Because Google uses semantic search, it’s pretty good at understanding how we use language naturally.

If you want to get serious about using natural language, you can use Google’s Natural Language AI.

However, most people know what conversational language sounds like. Mostly, you’re going to avoid unnatural keyword stuffing and spammy content.

A good way to test your content to see if it’s conversational is to read it out loud. If it comes across as awkward or unnatural, you’ll know.

In many cases, this means avoiding technical jargon and using simpler words, but this depends on your audience. If you’re targeting people who are knowledgeable in a certain area and expect jargon in the content, then you might want to include it.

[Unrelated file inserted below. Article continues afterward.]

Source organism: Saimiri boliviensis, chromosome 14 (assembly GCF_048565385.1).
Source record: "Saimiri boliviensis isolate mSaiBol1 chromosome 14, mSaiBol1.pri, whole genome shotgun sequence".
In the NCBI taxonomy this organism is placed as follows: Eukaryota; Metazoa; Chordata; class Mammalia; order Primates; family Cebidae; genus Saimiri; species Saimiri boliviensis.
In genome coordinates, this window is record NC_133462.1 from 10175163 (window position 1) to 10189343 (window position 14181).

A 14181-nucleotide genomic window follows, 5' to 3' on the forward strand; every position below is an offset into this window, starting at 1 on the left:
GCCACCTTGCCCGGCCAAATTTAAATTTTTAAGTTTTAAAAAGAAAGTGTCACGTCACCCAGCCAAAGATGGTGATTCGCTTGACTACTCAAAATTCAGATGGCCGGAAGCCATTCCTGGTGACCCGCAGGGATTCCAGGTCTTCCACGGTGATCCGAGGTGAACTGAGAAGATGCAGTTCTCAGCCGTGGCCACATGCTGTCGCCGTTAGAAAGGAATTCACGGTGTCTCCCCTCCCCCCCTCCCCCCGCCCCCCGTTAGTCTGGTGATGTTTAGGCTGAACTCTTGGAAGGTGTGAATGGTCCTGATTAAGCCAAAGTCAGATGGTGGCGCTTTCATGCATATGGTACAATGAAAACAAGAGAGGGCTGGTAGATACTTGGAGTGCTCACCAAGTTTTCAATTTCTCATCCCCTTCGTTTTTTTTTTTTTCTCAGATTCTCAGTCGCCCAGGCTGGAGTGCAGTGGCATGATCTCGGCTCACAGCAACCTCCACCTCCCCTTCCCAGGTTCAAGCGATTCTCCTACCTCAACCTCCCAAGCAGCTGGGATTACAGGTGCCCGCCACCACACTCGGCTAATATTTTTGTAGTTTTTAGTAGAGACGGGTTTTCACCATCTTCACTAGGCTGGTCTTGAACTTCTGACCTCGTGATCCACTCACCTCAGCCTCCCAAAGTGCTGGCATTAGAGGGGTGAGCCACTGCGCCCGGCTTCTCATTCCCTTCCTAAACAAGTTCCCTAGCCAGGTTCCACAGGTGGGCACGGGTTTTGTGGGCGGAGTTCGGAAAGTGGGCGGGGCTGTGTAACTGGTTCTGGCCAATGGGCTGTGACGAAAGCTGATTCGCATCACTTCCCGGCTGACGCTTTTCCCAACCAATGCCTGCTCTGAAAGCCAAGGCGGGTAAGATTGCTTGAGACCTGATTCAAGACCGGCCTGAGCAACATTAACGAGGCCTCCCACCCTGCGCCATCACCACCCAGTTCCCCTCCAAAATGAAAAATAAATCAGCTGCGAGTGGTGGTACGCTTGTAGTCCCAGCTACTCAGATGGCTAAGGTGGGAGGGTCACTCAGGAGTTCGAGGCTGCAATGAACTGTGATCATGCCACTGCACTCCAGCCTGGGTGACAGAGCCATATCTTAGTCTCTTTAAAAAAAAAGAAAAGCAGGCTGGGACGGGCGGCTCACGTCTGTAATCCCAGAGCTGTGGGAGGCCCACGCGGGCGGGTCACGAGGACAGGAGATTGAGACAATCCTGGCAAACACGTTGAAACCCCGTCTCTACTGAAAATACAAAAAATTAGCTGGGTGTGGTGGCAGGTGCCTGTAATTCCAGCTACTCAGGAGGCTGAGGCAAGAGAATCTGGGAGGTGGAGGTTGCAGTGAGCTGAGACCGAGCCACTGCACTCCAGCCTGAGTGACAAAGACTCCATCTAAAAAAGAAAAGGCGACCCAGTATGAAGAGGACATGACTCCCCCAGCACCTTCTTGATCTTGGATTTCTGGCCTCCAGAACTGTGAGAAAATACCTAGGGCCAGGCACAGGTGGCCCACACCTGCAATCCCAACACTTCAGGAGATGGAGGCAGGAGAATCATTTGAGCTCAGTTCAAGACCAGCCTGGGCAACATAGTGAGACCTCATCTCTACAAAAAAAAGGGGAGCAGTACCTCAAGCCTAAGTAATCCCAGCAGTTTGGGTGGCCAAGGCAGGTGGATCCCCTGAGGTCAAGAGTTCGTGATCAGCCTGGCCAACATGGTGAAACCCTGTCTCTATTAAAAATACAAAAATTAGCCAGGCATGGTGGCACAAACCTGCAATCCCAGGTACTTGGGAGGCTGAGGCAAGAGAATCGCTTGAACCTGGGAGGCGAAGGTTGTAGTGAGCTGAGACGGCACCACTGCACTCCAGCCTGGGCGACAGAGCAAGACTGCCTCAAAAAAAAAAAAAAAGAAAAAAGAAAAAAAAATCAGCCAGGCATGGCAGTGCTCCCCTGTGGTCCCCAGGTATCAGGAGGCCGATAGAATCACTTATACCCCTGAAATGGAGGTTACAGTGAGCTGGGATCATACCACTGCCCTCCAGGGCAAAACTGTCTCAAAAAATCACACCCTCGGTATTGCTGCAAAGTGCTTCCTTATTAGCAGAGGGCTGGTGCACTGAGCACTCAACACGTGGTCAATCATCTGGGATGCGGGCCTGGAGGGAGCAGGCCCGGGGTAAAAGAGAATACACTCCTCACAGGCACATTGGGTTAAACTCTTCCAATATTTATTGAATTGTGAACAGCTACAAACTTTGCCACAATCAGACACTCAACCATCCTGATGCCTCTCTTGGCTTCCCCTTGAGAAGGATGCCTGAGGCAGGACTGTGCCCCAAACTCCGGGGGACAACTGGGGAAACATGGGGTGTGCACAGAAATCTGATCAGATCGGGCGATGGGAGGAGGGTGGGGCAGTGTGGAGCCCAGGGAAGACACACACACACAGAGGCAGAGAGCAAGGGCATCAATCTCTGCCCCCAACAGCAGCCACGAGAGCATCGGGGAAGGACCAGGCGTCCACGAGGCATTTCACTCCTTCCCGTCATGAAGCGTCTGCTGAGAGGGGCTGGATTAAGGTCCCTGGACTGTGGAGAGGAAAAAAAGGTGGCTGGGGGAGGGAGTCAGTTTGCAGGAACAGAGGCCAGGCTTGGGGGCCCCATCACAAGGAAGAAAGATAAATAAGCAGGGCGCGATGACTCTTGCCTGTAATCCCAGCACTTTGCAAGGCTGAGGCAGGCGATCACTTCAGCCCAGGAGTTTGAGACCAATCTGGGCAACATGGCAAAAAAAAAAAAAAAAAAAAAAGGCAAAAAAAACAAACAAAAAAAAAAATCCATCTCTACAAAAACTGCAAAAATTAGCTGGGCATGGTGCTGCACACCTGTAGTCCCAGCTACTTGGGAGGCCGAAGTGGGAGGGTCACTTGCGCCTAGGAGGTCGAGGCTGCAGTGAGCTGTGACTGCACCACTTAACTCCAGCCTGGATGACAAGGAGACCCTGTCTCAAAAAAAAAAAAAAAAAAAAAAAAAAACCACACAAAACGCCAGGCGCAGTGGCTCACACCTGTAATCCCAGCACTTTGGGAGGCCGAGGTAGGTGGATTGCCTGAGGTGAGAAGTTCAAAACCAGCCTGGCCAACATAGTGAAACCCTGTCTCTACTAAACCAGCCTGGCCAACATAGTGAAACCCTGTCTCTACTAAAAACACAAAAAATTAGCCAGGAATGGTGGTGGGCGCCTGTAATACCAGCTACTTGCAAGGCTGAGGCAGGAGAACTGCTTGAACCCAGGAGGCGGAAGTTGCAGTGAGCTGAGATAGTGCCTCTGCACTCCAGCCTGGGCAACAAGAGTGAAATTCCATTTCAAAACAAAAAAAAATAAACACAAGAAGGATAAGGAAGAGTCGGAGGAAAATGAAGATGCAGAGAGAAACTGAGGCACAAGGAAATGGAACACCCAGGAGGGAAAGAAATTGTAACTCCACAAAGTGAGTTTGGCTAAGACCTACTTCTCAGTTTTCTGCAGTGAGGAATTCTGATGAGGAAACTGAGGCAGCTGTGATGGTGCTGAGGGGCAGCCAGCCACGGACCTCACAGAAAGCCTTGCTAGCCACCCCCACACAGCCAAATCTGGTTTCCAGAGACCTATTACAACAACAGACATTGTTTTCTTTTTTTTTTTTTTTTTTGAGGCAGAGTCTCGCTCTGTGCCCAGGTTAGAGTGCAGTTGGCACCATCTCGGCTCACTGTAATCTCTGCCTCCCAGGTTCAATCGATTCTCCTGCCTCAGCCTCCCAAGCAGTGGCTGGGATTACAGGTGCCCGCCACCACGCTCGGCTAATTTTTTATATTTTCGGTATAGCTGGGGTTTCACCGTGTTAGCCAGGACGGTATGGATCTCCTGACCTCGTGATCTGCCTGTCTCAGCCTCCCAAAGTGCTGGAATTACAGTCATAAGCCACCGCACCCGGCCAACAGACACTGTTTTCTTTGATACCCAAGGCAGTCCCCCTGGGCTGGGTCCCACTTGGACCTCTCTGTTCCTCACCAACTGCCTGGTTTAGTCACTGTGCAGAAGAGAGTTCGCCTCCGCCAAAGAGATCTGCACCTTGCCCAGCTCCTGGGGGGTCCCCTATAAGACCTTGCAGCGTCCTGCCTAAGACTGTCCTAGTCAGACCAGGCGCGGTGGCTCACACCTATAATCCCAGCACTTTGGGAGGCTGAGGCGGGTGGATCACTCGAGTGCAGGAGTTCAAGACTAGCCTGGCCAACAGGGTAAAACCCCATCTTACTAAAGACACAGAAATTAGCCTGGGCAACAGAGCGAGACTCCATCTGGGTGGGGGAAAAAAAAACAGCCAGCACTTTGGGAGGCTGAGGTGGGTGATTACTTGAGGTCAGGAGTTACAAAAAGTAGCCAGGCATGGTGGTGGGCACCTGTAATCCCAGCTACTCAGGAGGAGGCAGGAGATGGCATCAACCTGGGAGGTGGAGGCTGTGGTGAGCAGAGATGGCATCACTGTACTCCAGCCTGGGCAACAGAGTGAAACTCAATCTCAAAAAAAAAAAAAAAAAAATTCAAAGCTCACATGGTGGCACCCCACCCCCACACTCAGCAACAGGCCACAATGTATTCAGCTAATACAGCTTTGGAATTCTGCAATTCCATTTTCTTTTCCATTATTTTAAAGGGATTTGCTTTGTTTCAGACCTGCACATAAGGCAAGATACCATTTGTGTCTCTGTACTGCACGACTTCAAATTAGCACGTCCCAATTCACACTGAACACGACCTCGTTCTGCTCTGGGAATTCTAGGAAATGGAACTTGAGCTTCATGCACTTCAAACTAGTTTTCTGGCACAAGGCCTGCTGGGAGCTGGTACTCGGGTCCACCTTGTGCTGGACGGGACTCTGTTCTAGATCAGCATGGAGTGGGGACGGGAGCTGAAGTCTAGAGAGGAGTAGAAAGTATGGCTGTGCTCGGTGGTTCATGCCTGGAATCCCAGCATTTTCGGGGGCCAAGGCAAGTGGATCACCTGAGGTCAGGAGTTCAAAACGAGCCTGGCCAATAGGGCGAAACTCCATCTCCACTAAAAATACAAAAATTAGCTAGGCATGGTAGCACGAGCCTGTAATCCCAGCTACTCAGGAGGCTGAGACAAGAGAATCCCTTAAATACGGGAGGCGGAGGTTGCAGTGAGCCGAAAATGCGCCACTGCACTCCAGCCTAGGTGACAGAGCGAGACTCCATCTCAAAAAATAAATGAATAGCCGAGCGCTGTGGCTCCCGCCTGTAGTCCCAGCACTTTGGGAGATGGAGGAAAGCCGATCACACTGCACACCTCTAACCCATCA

Focus on your audience and ask yourself what content is going to sound conversational to them.

Create an FAQ page 

Since getting the featured snippet spot is so critical for voice search, one way you can potentially get a lot of featured snippet spots for many different keywords on a single page is by creating an FAQ (frequently asked questions) page.

Think about how voice search works — a searcher usually asks a complete question, and then Google looks for the best answer it can come up with.

If you have a page that’s filled with answers to questions, it has the potential to rank for a large number of voice queries (and traditional queries as well).

You’ll want to use structured data (schema) on your FAQ page to tell Google what type of page it is. This makes it more likely that Google will understand that this is an FAQ page so that it can more accurately serve the content to the right searchers.

Focus on mobile SEO 

1 out of every 4 people aged 16–24 conduct voice searches on mobile devices, and 27% of users worldwide use voice search on mobile. In fact, 20% of all Google mobile searches are voice.

Mobile ranking factors still apply, at the top of which is great content and a high quantity of high-quality links, but other factors like page speed and using a mobile-responsive website are just as important.